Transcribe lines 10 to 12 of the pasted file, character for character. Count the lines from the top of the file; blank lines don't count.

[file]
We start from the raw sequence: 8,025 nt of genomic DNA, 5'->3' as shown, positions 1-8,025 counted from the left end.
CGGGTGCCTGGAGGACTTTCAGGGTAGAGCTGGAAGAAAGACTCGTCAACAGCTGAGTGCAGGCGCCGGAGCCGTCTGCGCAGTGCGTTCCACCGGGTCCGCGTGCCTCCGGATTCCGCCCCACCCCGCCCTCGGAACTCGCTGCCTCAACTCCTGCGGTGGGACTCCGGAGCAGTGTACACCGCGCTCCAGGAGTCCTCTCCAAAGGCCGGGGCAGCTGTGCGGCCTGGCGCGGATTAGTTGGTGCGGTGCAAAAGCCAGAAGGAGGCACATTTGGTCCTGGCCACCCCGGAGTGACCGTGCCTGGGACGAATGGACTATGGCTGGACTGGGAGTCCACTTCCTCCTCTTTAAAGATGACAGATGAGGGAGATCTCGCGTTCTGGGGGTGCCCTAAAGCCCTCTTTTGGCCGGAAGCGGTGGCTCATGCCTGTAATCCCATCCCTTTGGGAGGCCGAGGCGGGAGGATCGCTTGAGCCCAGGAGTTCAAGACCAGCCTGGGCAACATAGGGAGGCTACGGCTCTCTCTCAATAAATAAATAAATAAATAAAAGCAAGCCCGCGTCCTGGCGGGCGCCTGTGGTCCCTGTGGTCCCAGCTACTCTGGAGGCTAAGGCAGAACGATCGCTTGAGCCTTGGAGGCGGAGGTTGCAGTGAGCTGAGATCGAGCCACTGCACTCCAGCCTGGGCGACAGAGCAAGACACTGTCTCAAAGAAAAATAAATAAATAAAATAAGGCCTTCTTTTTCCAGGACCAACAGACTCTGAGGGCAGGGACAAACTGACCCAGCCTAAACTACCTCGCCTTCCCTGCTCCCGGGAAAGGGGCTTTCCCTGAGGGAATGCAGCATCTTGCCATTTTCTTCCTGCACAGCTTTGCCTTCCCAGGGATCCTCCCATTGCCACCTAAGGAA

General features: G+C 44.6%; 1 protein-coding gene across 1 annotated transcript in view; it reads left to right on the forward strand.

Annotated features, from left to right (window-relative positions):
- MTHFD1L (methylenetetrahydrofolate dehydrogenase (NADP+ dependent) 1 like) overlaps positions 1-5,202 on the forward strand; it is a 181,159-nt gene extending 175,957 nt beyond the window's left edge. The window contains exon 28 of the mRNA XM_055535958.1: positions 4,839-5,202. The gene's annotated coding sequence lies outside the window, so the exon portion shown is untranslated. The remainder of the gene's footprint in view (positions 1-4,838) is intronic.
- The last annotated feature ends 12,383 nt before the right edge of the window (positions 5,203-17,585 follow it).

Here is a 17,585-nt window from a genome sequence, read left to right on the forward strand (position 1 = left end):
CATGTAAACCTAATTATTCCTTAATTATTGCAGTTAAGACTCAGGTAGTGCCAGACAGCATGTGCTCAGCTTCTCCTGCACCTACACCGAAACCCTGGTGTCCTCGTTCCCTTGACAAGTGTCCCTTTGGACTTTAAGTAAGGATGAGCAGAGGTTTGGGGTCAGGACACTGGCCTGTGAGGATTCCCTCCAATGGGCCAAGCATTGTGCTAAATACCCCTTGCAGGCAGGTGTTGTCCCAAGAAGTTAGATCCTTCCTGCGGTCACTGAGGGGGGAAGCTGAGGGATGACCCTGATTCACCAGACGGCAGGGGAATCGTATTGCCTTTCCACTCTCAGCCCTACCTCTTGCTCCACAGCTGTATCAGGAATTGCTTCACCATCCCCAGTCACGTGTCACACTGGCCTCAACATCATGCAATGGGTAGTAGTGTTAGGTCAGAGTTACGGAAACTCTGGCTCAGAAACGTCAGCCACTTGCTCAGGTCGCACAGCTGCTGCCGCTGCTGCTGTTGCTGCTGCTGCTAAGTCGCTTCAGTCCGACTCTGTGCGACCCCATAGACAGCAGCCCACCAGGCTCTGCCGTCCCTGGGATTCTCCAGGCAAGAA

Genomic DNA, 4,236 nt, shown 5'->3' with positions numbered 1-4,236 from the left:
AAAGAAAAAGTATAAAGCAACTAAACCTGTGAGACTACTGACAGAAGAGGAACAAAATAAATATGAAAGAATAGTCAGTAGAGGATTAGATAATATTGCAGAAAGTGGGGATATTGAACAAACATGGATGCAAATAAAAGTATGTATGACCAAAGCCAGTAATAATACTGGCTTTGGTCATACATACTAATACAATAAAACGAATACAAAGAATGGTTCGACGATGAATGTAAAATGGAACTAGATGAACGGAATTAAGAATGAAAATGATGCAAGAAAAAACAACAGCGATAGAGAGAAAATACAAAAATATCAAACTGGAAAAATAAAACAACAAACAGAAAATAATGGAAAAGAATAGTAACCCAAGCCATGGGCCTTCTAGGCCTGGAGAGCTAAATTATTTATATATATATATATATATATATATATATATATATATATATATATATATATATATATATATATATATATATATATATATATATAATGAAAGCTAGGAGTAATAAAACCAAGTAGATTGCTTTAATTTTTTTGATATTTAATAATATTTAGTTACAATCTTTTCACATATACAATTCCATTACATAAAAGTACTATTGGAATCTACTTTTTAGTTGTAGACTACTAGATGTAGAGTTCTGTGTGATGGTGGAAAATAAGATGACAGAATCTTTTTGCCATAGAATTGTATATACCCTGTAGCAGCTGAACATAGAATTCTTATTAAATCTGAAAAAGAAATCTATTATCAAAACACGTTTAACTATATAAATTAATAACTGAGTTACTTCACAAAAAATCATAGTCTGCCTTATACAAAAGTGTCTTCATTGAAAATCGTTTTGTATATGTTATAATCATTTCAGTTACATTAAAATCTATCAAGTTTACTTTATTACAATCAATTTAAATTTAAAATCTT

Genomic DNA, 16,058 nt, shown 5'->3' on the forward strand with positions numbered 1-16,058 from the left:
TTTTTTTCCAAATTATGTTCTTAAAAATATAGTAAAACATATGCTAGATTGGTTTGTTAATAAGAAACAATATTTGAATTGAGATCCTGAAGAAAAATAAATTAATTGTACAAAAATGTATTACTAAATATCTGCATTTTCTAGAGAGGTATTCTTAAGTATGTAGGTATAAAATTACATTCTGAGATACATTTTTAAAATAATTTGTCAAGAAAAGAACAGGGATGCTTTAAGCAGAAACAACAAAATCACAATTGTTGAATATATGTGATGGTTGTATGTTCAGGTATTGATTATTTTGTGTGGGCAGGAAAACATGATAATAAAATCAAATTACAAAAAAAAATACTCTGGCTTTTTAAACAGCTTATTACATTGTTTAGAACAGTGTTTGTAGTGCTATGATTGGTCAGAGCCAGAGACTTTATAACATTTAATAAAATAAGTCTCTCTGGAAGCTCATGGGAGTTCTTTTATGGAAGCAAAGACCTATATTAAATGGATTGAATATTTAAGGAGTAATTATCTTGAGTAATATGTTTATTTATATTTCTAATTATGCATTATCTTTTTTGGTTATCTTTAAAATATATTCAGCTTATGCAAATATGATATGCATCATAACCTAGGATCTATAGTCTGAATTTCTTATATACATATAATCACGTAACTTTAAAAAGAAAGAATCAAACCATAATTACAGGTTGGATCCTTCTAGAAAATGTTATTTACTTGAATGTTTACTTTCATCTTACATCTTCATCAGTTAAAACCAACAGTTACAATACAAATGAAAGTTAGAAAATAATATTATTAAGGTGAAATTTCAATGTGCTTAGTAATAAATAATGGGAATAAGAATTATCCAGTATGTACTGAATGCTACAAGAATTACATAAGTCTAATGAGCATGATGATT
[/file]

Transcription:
AAAGAAAAAGTATAAAGCAACTAAACCTGTGAGACTACTGACAGAAGAGGAACAAAATAAATATGAAAGAATAGTCAGTAGAGGATTAGATAATATTGCAGAAAGTGGGGATATTGAACAAACATGGATGCAAATAAAAGTATGTATGACCAAAGCCAGTAATAATACTGGCTTTGGTCATACATACTAATACAATAAAACGAATACAAAGAATGGTTCGACGATGAATGTAAAATGGAACTAGATGAACGGAATTAAGAATGAAAATGATGCAAGAAAAAACAACAGCGATAGAGAGAAAATACAAAAATATCAAACTGGAAAAATAAAACAACAAACAGAAAATAATGGAAAAGAATAGTAACCCAAGCCATGGGCCTTCTAGGCCTGGAGAGCTAAATTATTTATATATATATATATATATATATATATATATATATATATATATATATATATATATATATATATATATATATATATATATATATAATGAAAGCTAGGAGTAATAAAACCAAGTAGATTGCTTTAATTTTTTTGATATTTAATAATATTTAGTTACAATCTTTTCACATATACAATTCCATTACATAAAAGTACTATTGGAATCTACTTTTTAGTTGTAGACTACTAGATGTAGAGTTCTGTGTGATGGTGGAAAATAAGATGACAGAATCTTTTTGCCATAGAATTGTATATACCCTGTAGCAGCTGAACATAGAATTCTTATTAAATCTGAAAAAGAAATCTATTATCAAAACACGTTTAACTATATAAATTAATAACTGAGTTACTTCACAAAAAATCATAGTCTGCCTTATACAAAAGTGTCTTCATTGAAAATCGTTTTGTATATGTTATAATCATTTCAGTTACATTAAAATCTATCAAGTTTACTTTATTACAATCAATTTAAATTTAAAATCTT

Genomic DNA, 16,058 nt, shown 5'->3' on the forward strand with positions numbered 1-16,058 from the left:
TTTTTTTCCAAATTATGTTCTTAAAAATATAGTAAAACATATGCTAGATTGGTTTGTTAATAAGAAACAATATTTGAATTGAGATCCTGAAGAAAAATAAATTAATTGTACAAAAATGTATTACTAAATATCTGCATTTTCTAGAGAGGTATTCTTAAGTATGTAGGTATAAAATTACATTCTGAGATACATTTTTAAAATAATTTGTCAAGAAAAGAACAGGGATGCTTTAAGCAGAAACAACAAAATCACAATTGTTGAATATATGTGATGGTTGTATGTTCAGGTATTGATTATTTTGTGTGGGCAGGAAAACATGATAATAAAATCAAATTACAAAAAAAAATACTCTGGCTTTTTAAACAGCTTATTACATTGTTTAGAACAGTGTTTGTAGTGCTATGATTGGTCAGAGCCAGAGACTTTATAACATTTAATAAAATAAGTCTCTCTGGAAGCTCATGGGAGTTCTTTTATGGAAGCAAAGACCTATATTAAATGGATTGAATATTTAAGGAGTAATTATCTTGAGTAATATGTTTATTTATATTTCTAATTATGCATTATCTTTTTTGGTTATCTTTAAAATATATTCAGCTTATGCAAATATGATATGCATCATAACCTAGGATCTATAGTCTGAATTTCTTATATACATATAATCACGTAACTTTAAAAAGAAAGAATCAAACCATAATTACAGGTTGGATCCTTCTAGAAAATGTTATTTACTTGAATGTTTACTTTCATCTTACATCTTCATCAGTTAAAACCAACAGTTACAATACAAATGAAAGTTAGAAAATAATATTATTAAGGTGAAATTTCAATGTGCTTAGTAATAAATAATGGGAATAAGAATTATCCAGTATGTACTGAATGCTACAAGAATTACATAAGTCTAATGAGCATGATGATT